Wednesday, August 01, 2012
Everybody I knew believed that. That is until about 1963. In my mind, the change came around the time President Kennedy was assassinated---November 21, 1963 to be exact.
Today our young people would look back to 1963 and say there wasn't much going on compared to now.
Most major cities had only four channels (CBS, NBC, ABC, and a nonprofit station of some sort) at most.
Popular music consisted of a single Top 40 list, with rock, country, folk, and a fair number of Fifties-style ballads lumped together.
People drove cars made in the united States. Foreign cars from Europe were expensive and rare. Cars from Japan had just been introduced in 1963, but had not been greeted with enthusiasm.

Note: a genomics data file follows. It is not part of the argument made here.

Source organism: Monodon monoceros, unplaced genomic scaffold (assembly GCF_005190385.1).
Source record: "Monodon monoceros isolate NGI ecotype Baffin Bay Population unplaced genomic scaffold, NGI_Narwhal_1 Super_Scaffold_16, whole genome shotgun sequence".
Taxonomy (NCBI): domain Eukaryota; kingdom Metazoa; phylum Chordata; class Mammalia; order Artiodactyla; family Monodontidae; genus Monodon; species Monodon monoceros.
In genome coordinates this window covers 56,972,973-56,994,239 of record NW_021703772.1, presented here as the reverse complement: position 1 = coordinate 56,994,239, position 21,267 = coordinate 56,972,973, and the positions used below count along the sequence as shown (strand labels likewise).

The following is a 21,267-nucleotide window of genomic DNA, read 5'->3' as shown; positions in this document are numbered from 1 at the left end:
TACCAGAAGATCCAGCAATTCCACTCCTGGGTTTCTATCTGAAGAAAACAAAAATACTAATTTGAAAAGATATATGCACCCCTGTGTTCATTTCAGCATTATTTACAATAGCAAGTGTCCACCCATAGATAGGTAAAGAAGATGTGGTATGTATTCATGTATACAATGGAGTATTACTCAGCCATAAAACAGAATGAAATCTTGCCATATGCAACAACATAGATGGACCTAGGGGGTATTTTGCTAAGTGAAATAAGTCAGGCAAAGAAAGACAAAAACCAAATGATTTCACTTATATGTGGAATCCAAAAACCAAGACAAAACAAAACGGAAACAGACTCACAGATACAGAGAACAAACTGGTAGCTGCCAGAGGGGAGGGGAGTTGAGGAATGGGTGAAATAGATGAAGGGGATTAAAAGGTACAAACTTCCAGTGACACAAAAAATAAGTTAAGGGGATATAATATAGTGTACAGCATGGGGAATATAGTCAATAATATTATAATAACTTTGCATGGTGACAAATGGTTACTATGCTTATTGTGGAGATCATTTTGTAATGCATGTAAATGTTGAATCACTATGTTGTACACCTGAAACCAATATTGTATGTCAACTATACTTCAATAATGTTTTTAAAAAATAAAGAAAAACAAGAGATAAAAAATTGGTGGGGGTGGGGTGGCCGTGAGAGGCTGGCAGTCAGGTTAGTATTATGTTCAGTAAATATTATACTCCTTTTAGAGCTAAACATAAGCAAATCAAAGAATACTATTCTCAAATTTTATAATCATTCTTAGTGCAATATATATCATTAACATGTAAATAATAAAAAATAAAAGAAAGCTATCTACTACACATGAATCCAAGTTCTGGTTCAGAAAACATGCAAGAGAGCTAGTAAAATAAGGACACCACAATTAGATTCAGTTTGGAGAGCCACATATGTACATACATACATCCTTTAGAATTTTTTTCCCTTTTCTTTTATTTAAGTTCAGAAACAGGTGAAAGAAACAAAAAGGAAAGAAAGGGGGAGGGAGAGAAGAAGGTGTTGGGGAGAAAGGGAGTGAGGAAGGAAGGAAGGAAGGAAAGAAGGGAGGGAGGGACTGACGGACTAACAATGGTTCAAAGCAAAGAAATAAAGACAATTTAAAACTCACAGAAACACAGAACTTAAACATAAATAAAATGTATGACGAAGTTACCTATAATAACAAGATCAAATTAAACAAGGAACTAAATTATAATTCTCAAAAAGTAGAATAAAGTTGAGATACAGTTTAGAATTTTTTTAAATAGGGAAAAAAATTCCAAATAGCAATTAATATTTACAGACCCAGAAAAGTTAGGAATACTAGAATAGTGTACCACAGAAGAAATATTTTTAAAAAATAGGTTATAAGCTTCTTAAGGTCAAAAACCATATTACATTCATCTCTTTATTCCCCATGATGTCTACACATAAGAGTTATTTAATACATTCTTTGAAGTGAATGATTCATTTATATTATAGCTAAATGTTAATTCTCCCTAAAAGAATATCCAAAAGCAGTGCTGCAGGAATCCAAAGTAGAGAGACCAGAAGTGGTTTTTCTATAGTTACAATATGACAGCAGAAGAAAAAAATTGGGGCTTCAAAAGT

The typical American city of 1963 had appallingly little choice in things to eat. In a large city, you would be able to find a few restaurants serving Americanized Chinese food, a few Italian restaurants serving spaghetti and pizza, and a few restaurants with a French name. Sushi? Raw fish? Are you kidding?
Marriage was nearly universal and divorce was rare across all races.
"It was taken for granted that television programs were supposed to validate the standards that were commonly accepted as part of "the American way of life"---a phrase that was still in common use in 1963."
Yes, I'm saying that things have changed. Many for the better. But not all.
The definition of marriage is one of those things that hasn't changed but some want it to.
A man named Dan Cathy just simply voiced his opinion that he didn't think it should be changed.
All hell broke loose!
But Mr. Cathy didn't change his mind. And neither did millions of others who rose up to support him.
Today and from now on, millions will eat at Chick-fil-A restaurants to take a stand for truth.
Chick-fil-A is now a name heard around the world!